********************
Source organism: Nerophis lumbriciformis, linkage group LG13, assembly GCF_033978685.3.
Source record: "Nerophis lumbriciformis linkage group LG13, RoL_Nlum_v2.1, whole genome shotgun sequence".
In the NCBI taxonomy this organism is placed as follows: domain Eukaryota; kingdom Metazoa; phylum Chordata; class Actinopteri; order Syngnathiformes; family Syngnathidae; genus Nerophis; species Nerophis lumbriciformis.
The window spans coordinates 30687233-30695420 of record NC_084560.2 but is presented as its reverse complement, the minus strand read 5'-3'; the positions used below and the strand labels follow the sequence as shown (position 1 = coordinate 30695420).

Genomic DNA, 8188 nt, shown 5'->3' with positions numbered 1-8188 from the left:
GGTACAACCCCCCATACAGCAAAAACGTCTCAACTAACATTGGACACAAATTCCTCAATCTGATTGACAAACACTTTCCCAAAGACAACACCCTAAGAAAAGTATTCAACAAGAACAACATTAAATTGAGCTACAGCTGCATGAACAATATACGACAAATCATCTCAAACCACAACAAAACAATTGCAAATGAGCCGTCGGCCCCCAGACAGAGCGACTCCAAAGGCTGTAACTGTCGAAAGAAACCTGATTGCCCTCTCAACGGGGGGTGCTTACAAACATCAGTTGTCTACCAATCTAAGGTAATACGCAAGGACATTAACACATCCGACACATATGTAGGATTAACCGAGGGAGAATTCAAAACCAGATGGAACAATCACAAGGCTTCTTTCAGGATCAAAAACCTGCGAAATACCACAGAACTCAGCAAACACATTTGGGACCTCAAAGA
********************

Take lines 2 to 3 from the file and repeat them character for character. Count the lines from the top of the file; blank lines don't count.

Source record: "Nerophis lumbriciformis linkage group LG13, RoL_Nlum_v2.1, whole genome shotgun sequence".
In the NCBI taxonomy this organism is placed as follows: domain Eukaryota; kingdom Metazoa; phylum Chordata; class Actinopteri; order Syngnathiformes; family Syngnathidae; genus Nerophis; species Nerophis lumbriciformis.